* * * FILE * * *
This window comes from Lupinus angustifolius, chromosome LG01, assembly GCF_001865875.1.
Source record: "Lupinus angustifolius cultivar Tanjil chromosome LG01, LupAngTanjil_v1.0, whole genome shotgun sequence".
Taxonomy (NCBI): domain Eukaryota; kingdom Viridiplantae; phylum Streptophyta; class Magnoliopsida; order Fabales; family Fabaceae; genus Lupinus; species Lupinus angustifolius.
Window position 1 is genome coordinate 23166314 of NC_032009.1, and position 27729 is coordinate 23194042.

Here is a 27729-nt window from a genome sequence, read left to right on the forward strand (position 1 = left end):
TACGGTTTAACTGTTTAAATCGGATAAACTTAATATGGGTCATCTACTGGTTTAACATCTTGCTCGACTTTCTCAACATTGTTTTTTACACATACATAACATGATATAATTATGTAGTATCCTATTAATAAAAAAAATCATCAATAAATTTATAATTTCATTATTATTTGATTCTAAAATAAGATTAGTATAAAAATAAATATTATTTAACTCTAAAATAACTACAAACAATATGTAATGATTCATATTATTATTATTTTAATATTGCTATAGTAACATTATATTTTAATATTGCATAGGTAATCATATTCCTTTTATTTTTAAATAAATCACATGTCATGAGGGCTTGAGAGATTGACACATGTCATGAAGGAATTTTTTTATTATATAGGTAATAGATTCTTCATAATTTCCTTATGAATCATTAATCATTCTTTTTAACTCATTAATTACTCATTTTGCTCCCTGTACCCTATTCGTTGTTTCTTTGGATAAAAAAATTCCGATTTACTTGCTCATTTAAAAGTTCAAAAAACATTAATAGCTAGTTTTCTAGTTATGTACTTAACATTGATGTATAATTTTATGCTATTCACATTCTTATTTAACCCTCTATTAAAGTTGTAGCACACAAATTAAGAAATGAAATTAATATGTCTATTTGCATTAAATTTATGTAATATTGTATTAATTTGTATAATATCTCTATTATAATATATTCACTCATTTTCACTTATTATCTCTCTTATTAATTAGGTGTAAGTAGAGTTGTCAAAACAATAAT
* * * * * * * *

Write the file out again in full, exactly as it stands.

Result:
This window comes from Lupinus angustifolius, chromosome LG01, assembly GCF_001865875.1.
Source record: "Lupinus angustifolius cultivar Tanjil chromosome LG01, LupAngTanjil_v1.0, whole genome shotgun sequence".
Taxonomy (NCBI): domain Eukaryota; kingdom Viridiplantae; phylum Streptophyta; class Magnoliopsida; order Fabales; family Fabaceae; genus Lupinus; species Lupinus angustifolius.
Window position 1 is genome coordinate 23166314 of NC_032009.1, and position 27729 is coordinate 23194042.

Here is a 27729-nt window from a genome sequence, read left to right on the forward strand (position 1 = left end):
TACGGTTTAACTGTTTAAATCGGATAAACTTAATATGGGTCATCTACTGGTTTAACATCTTGCTCGACTTTCTCAACATTGTTTTTTACACATACATAACATGATATAATTATGTAGTATCCTATTAATAAAAAAAATCATCAATAAATTTATAATTTCATTATTATTTGATTCTAAAATAAGATTAGTATAAAAATAAATATTATTTAACTCTAAAATAACTACAAACAATATGTAATGATTCATATTATTATTATTTTAATATTGCTATAGTAACATTATATTTTAATATTGCATAGGTAATCATATTCCTTTTATTTTTAAATAAATCACATGTCATGAGGGCTTGAGAGATTGACACATGTCATGAAGGAATTTTTTTATTATATAGGTAATAGATTCTTCATAATTTCCTTATGAATCATTAATCATTCTTTTTAACTCATTAATTACTCATTTTGCTCCCTGTACCCTATTCGTTGTTTCTTTGGATAAAAAAATTCCGATTTACTTGCTCATTTAAAAGTTCAAAAAACATTAATAGCTAGTTTTCTAGTTATGTACTTAACATTGATGTATAATTTTATGCTATTCACATTCTTATTTAACCCTCTATTAAAGTTGTAGCACACAAATTAAGAAATGAAATTAATATGTCTATTTGCATTAAATTTATGTAATATTGTATTAATTTGTATAATATCTCTATTATAATATATTCACTCATTTTCACTTATTATCTCTCTTATTAATTAGGTGTAAGTAGAGTTGTCAAAACAATAAT